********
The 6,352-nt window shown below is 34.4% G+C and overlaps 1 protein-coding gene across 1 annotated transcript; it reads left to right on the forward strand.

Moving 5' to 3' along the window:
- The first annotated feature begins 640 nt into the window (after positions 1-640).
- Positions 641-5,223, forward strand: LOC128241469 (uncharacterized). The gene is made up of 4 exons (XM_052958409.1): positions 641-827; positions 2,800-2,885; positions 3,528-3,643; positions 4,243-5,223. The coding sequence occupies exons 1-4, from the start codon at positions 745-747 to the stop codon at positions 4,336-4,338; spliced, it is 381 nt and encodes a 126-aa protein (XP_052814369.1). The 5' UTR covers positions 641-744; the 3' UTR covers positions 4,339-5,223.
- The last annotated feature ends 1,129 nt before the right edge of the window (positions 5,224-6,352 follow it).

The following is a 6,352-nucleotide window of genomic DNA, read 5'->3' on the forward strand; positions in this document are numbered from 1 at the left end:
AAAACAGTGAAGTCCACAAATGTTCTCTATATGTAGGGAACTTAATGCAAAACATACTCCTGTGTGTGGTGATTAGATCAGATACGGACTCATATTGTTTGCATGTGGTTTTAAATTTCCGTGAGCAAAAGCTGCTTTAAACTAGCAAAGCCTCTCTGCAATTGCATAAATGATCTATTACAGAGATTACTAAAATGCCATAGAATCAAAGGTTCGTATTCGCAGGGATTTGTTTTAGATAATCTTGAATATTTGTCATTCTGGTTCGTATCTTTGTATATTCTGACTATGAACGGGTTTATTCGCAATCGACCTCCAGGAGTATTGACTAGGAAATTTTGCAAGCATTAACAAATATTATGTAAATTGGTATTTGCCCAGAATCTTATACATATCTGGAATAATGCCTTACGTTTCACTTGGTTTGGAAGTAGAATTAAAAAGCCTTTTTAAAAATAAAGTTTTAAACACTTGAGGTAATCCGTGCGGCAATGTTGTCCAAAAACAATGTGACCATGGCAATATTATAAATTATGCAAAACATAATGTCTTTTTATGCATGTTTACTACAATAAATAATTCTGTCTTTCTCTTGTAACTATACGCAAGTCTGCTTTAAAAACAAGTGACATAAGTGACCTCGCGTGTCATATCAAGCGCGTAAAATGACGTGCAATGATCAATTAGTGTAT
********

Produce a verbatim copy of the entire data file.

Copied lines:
The 6,352-nt window shown below is 34.4% G+C and overlaps 1 protein-coding gene across 1 annotated transcript; it reads left to right on the forward strand.

Moving 5' to 3' along the window:
- The first annotated feature begins 640 nt into the window (after positions 1-640).
- Positions 641-5,223, forward strand: LOC128241469 (uncharacterized). The gene is made up of 4 exons (XM_052958409.1): positions 641-827; positions 2,800-2,885; positions 3,528-3,643; positions 4,243-5,223. The coding sequence occupies exons 1-4, from the start codon at positions 745-747 to the stop codon at positions 4,336-4,338; spliced, it is 381 nt and encodes a 126-aa protein (XP_052814369.1). The 5' UTR covers positions 641-744; the 3' UTR covers positions 4,339-5,223.
- The last annotated feature ends 1,129 nt before the right edge of the window (positions 5,224-6,352 follow it).

The following is a 6,352-nucleotide window of genomic DNA, read 5'->3' on the forward strand; positions in this document are numbered from 1 at the left end:
AAAACAGTGAAGTCCACAAATGTTCTCTATATGTAGGGAACTTAATGCAAAACATACTCCTGTGTGTGGTGATTAGATCAGATACGGACTCATATTGTTTGCATGTGGTTTTAAATTTCCGTGAGCAAAAGCTGCTTTAAACTAGCAAAGCCTCTCTGCAATTGCATAAATGATCTATTACAGAGATTACTAAAATGCCATAGAATCAAAGGTTCGTATTCGCAGGGATTTGTTTTAGATAATCTTGAATATTTGTCATTCTGGTTCGTATCTTTGTATATTCTGACTATGAACGGGTTTATTCGCAATCGACCTCCAGGAGTATTGACTAGGAAATTTTGCAAGCATTAACAAATATTATGTAAATTGGTATTTGCCCAGAATCTTATACATATCTGGAATAATGCCTTACGTTTCACTTGGTTTGGAAGTAGAATTAAAAAGCCTTTTTAAAAATAAAGTTTTAAACACTTGAGGTAATCCGTGCGGCAATGTTGTCCAAAAACAATGTGACCATGGCAATATTATAAATTATGCAAAACATAATGTCTTTTTATGCATGTTTACTACAATAAATAATTCTGTCTTTCTCTTGTAACTATACGCAAGTCTGCTTTAAAAACAAGTGACATAAGTGACCTCGCGTGTCATATCAAGCGCGTAAAATGACGTGCAATGATCAATTAGTGTAT